BL is a subtype of a heterogenous group of benign lymphoproliferative conditions called cutaneous pseudolymphomas. This set of conditions refers to a predominantly lymphocyte-derived inflammatory infiltrate, which may encompass additional inflammatory cells. BL is caused by B cell lymphocytic infiltration of the dermis and subcutis, producing discoloration and edema of the affected site, often at the location of the tick bite. It characteristically presents as a 1–5 cm purple or red-colored plaque or nodule, most commonly at the ear lobe, nipples, or testes as the organism prefers tissues with somewhat cooler temperature [11, 12]. Consistent with this case presentation, along with a case series, BL is most commonly found in the ear lobe of children, whereas a nipple location is more common in adults [3, 5]. On histologic examination, the infiltrate is accompanied by mixed inflammatory cells including histiocytes, eosinophils, and plasma cells, and, importantly, some cases may exhibit features of B cell lymphoma. Immunohistological staining reveals nodular CD20+ B cell clusters with germinal centers and high proliferation rates, CD3+ T cells, and equally expressed κ and λ immunoglobulin light chains in plasma cells [13].

Typically, symptoms appear within days to 6 months following a tick bite, and most frequently within the months of August or September [14]. The presentation of symptoms without close proximity to the time of the tick bite can lead to delay in diagnosis or poor recognition, as in this patient’s case. Associated signs include concomitant solitary EM, which when present along with lymphocytoma is pathognomonic for BL [15]. However, in comparison to EM, BL often develops later with an extensive or chronic duration [12]. This presentation was consistent with our patient, in addition to regional lymphadenopathy which is commonly found. The treatment for isolated BL is doxycycline 4 mg/kg up to 100 mg twice daily, whereas for children under 8 years of age amoxicillin 50 mg/kg divided three times daily, for 3–4 weeks, is preferred. In refractory cases, intralesional interferon-alpha therapy has been tolerated and successful [8].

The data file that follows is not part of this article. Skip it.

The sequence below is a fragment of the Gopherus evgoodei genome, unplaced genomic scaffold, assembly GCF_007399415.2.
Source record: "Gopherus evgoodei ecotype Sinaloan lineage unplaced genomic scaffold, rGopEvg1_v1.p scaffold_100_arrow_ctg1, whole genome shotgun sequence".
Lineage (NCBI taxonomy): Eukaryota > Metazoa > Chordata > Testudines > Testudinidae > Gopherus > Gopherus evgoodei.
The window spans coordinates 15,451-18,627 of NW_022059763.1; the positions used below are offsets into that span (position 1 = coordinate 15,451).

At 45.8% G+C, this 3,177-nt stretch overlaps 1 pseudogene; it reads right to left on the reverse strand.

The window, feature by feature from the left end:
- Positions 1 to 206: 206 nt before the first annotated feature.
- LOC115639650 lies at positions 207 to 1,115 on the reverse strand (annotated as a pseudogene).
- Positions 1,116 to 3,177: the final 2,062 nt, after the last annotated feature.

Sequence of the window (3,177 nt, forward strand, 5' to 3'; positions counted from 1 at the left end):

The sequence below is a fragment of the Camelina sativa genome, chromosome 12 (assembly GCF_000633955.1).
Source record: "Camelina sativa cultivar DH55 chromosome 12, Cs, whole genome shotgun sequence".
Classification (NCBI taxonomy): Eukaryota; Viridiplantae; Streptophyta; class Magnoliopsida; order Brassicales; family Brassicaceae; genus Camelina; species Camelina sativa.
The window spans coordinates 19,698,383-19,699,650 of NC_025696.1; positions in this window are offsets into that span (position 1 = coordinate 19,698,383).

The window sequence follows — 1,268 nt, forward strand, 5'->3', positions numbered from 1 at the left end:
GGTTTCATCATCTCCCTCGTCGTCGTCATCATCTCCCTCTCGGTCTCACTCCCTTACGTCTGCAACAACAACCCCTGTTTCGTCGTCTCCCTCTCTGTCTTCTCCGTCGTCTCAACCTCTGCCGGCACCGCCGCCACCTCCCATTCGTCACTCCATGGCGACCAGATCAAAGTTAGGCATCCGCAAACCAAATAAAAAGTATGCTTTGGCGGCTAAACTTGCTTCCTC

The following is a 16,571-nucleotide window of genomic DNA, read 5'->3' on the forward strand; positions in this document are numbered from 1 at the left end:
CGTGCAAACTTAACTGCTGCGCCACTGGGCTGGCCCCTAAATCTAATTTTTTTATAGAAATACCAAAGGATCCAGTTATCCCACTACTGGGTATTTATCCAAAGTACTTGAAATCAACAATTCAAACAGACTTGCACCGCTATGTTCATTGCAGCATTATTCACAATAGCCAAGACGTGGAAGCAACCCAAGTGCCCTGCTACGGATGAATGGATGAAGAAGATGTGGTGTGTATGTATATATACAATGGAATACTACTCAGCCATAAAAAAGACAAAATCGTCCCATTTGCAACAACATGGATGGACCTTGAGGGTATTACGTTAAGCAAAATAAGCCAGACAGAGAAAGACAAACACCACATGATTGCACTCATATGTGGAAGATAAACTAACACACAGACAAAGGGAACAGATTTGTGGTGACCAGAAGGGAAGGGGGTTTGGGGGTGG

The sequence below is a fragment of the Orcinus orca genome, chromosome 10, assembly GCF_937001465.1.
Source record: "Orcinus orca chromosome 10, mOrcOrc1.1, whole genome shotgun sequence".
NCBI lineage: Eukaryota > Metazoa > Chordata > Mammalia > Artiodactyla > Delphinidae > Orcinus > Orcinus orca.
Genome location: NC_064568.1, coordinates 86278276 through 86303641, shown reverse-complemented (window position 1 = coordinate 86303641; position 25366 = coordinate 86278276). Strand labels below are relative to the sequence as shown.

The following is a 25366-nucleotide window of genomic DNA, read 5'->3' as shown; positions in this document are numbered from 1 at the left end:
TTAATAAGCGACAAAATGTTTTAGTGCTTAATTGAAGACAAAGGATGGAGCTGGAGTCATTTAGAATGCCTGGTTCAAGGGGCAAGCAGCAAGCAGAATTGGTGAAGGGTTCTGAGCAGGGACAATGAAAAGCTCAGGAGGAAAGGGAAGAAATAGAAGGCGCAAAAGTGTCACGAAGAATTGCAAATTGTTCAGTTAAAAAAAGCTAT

BL is a rare dermatological manifestation of Lyme disease. It is rarely, if ever, seen in North America due to its association with borrelial species more commonly found in Europe. Diagnosis is made by the presence of a painless erythematous swelling typically found on the ear lobe, nipples, or testes. Laboratory testing is available, however, it is limited by low sensitivity. Prompt diagnosis and treatment initiation is essential to avoid ramifications of late disseminated Lyme disease. This case highlights the importance of recognition of rare manifestations of a common disease, in particular, in those with significant travel history.

Availability of data and materials

Not applicable.



Immune thrombocytopenia


Anti-nuclear antibodies


Extractable nuclear antigen


Borrelial lymphocytoma


Enzyme-linked immunosorbent assay


Erythema migrans


Polymerase chain reaction


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AR, DH, and TK took part in patient care including analyzing and interpreting patient data. AR had the primary responsibility of preparing the manuscript. All authors read and approved the final manuscript.

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Correspondence to Allison Remiker.

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Remiker, A., Haslam, D. & Kalfa, T.A. A painless erythematous swelling of the external ear as a manifestation of Lyme disease: a case report. J Med Case Reports 14, 48 (2020).